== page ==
Sean Anderson published bit twiddling hacks containing the Eric Cole's algorithm to find the $\lceil\log_2 v \rceil$ of an $N$-bit integer $v$ in $O(\lg(N))$ operations with multiply and lookup.

The algorithm relies on a "magic" number from De Bruijn sequence. Can anybody explain fundamental math properties of the sequence used here?

uint32_t v; // find the log base 2 of 32-bit v
int r;      // result goes here

static const int MultiplyDeBruijnBitPosition[32] = 
  0, 9, 1, 10, 13, 21, 2, 29, 11, 14, 16, 18, 22, 25, 3, 30,
  8, 12, 20, 28, 15, 17, 24, 7, 19, 27, 23, 6, 26, 5, 4, 31

v |= v >> 1; // first round down to one less than a power of 2 
v |= v >> 2;
v |= v >> 4;
v |= v >> 8;
v |= v >> 16;

r = MultiplyDeBruijnBitPosition[(uint32_t)(v * 0x07C4ACDDU) >> 27];
  • 3
    $\begingroup$ The idea comes from this paper supertech.csail.mit.edu/papers/debruijn.pdf. A de Brujn sequence of size $2^k$ is a way to represent all bit strings of size $k$ very concisely: each possible string appears exactly once as a contiguous subsequence. So if you shift the de Bruijn sequence by $n \leq 2^k$ bits and read off the last $k$ bits, you have a unique identifier for $n$. $\endgroup$ Commented Oct 25, 2013 at 2:03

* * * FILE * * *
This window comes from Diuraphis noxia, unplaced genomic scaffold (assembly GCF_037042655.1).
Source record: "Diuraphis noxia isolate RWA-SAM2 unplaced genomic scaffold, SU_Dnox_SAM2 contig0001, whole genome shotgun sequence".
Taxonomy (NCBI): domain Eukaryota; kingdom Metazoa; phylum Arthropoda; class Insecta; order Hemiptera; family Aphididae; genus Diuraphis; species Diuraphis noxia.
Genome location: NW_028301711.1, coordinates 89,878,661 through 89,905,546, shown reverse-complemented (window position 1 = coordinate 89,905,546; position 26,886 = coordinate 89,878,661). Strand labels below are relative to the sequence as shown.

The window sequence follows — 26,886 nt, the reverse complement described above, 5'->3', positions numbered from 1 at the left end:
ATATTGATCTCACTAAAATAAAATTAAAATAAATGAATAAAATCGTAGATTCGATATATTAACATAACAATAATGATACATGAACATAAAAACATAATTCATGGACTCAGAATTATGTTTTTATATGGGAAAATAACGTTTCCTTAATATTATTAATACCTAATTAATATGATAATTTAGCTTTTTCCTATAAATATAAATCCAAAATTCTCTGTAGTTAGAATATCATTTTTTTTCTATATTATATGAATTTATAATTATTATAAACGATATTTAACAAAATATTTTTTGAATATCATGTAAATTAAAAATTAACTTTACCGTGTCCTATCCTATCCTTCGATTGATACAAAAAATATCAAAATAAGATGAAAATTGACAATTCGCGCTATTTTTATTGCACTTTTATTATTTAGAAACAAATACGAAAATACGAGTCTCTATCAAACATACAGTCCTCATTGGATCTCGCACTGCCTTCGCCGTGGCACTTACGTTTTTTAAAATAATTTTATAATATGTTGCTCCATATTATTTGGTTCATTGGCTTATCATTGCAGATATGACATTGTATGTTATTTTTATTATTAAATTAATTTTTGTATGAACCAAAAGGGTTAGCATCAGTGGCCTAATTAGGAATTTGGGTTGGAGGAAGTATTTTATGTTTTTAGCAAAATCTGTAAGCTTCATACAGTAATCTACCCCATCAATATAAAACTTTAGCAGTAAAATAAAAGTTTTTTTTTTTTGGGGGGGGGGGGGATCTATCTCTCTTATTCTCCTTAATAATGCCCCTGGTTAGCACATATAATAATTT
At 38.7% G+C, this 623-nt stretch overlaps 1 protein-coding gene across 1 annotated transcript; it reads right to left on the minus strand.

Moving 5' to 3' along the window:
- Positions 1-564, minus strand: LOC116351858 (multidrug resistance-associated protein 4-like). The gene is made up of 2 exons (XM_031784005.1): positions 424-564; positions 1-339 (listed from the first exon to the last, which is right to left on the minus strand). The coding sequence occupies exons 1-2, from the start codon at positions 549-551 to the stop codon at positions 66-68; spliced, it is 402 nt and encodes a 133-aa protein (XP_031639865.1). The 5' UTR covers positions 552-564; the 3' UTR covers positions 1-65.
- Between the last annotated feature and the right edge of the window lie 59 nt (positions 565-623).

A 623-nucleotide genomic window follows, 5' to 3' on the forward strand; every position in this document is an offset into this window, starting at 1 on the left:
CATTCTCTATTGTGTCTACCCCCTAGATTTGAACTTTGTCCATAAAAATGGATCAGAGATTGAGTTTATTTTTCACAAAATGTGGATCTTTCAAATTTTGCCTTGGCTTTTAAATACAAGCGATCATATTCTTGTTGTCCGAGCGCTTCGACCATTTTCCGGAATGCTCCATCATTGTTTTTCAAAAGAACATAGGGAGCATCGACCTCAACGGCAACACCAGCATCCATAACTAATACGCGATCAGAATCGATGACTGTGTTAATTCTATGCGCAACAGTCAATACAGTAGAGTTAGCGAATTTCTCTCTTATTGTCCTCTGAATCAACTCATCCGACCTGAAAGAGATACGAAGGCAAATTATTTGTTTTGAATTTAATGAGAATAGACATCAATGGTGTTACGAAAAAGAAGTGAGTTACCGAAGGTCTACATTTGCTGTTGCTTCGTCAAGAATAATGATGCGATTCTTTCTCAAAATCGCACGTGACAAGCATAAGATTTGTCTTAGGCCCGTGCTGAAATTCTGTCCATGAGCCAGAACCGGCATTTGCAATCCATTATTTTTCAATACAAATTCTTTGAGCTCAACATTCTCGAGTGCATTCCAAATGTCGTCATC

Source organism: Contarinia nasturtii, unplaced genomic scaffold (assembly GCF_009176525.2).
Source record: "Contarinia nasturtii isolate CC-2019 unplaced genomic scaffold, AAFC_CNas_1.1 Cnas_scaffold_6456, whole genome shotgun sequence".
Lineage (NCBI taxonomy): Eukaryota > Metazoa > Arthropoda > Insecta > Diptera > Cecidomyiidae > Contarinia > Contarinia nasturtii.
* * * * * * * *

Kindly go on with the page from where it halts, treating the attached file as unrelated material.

• 1
    $\begingroup$ By the way this only computes $\lceil \log_2 v \rceil$; and as written it only works for 32-bit integers. $\endgroup$ Commented Oct 25, 2013 at 2:10
  • 1
    $\begingroup$ @Sasho Turn into an answer? $\endgroup$ Commented Oct 25, 2013 at 10:13
  • $\begingroup$ @SashoNikolov Thanks, added a ceiling function to the question $\endgroup$
    – Yury Bayda
    Commented Oct 26, 2013 at 17:13

3 Answers 3


First note that this algorithm only computes $\lceil \log_2 v \rceil$, and as the code is written, it works only for $v$ that fit in a $32$-bit word.

The sequence of shifts and or-s that appears first has the function of propagating the leading 1-bit of $v$ all the way down to the least significant bit. Numerically, this gives you $2^{\lceil \log_2 v \rceil} - 1$.

The interesting part is the de Bruijn trick, which comes from this paper of Leiserson, Prokop and Randall (apparently MIT professors spend time doing bit hacks :) ). What you need to know about de Bruijn sequences is that they represent all possible sequences of a given length in a way that's as compressed as possible. Precisely, a de Brujn sequence over the alphabet $\{0, 1\}$ is a binary string $s$ of length $2^k$ such that each length $k$ binary string appears exactly once as a contiguous substring (wrap around is allowed). The reason this is useful is that if you have a number $X$ whose bit representation is a de Bruijn sequence (padded with $k$ zeros), then the top $k$ bits of $2^iX$ uniquely identify $i$ (as long as $i <k$).

  • 3